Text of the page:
How would you like to hop in the water with a giant sea creature that can grow almost 25 feet across and weigh up to two tons? For marine biologist and National Geographic grantee Joshua Stewart, it’s all in a day’s work. He has a soft spot for giant oceanic manta rays and is fighting to protect these gentle giants.
“They look like giant B-52 stealth bombers cruising in over the reef. They’re one of the most inquisitive, gentle and curious animals that I’ve ever spent time with,” says Stewart, who went with a team to the remote Revillagigedo Islands, 300 miles off the coast of Mexico, to attach Crittercams to giant mantas for the very first time. “The mantas swim right over your head, as if you’re wearing them like a sombrero. They’ll play in your bubbles, they make eye contact—it really feels like you’re having a personal interaction with them.”
But Stewart didn’t travel 30 hours by boat to hang out with giant mantas just because of their charming personalities. The Crittercams, which attach with noninvasive suction cups and stay on the mantas for up to six hours, allow Stewart to witness the hidden lives of these majestic creatures. For biologists, learning about the behavior of any animal is exciting in and of itself, but knowing where mantas go and what they do is also helping scientists protect mantas from a grizzly fate.
“Over the last 10 to 15 years, there’s been an increase in demand for manta ray gill plates, which are the cartilaginous structures that allow mantas to filter out zooplankton. That demand for gill plates has led to, as far as we can tell, ongoing population declines,” Stewart says. “The demand is coming almost exclusively from China and Southeast Asia, and the gill plates are used as a pseudo-remedy cure-all for everything from bronchitis to acne—you name it. It’s not a traditional remedy; this is a new development. It’s not in the ancient texts, which have a lot of cultural importance.”
Mantas also often end up as bycatch due to commercial fishing, so Stewart hopes the Crittercam data can help researchers develop strategies to limit both bycatch and targeted fishing of manta rays. “This is what makes the oceans wild, having these kind of amazing animals,” Stewart says. “But if you’re not already convinced that we need to save mantas because of their beauty, grace, and charisma, which I hope you are, then there’s definitely the economic argument to be made as well. The value of manta rays in fisheries is minimal, a few million dollars a year, whereas the value of manta rays to dive and snorkeling tourism is hundreds of millions of dollars every year. The short end of that is that mantas are just worth more alive.”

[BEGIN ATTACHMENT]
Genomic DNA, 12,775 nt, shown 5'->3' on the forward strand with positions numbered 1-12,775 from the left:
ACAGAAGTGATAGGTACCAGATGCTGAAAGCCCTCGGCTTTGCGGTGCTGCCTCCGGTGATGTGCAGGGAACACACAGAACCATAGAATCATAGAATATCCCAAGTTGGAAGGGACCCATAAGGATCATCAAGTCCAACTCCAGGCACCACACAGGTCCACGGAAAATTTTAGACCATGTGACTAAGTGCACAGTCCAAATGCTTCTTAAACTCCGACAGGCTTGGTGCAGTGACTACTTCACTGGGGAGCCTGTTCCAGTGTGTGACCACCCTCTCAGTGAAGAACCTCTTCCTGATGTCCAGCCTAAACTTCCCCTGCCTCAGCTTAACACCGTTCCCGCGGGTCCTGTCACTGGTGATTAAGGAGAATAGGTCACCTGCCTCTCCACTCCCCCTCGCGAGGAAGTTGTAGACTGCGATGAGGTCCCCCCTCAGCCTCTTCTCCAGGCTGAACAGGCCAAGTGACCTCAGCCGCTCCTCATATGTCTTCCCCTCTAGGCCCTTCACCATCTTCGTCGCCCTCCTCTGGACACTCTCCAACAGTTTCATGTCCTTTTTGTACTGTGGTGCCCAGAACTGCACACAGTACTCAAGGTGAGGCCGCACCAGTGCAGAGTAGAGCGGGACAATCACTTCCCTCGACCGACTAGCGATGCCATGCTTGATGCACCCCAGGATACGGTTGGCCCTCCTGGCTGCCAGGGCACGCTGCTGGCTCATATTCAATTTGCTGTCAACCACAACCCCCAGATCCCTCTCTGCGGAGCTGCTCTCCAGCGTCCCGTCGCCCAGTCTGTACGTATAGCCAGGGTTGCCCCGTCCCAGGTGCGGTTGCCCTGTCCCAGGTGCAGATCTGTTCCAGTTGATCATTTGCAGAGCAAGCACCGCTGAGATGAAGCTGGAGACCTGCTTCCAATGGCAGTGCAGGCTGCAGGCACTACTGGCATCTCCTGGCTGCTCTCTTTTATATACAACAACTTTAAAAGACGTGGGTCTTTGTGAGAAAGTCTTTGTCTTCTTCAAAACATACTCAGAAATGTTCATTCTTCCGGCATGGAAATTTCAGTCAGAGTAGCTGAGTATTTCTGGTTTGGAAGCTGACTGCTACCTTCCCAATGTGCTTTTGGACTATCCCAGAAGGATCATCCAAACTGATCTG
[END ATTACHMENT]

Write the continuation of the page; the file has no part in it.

So far, the Crittercams have returned some surprising data. While most big animals living in open ocean environments tend to migrate a fair amount, it seems like giant manta rays are actually homebodies. Stewart thinks the mantas are hanging out where they’re most likely to find their number one meal: zooplankton. “We’re hypothesizing that mantas might be shifting their movements vertically instead of horizontally to find food,” he says. The mantas preference to stay put might be a big benefit for their conservation, since protection strategies could be effectively implemented locally, rather than coordinating at an international level among many different countries with different interests.
Learning about giant manta rays has long been cost-prohibitive, due both to manta rays’ remote habitats and expensive research technology, but thanks to developments like Crittercam, we’re able to see more and more into the lives of these fascinating ocean giants and other marine life. “Here’s this megafauna, this beautiful animal that we know so little about,” Stewart says. “And there are so many opportunities to break ground and learn about what’s happening, learn about their ecology, learn about their biology. For a biologist, it’s exciting to find something new that you can explore.”
Stewart is an associate director of the Manta Trust, a member of the Gulf of California Marine Program, and a grantee of the National Geographic Society/Waitt Grants program. Learn more about the science and exploration supported by the nonprofit National Geographic Society at natgeo.org/grants, and see more amazing explorer moments in the rest of the Expedition Raw series.
Video Producer/Editor: Nora Rappaport
Series Producer: Chris Mattle
Crittercam footage: Kyler Abernathy and Greg Marshall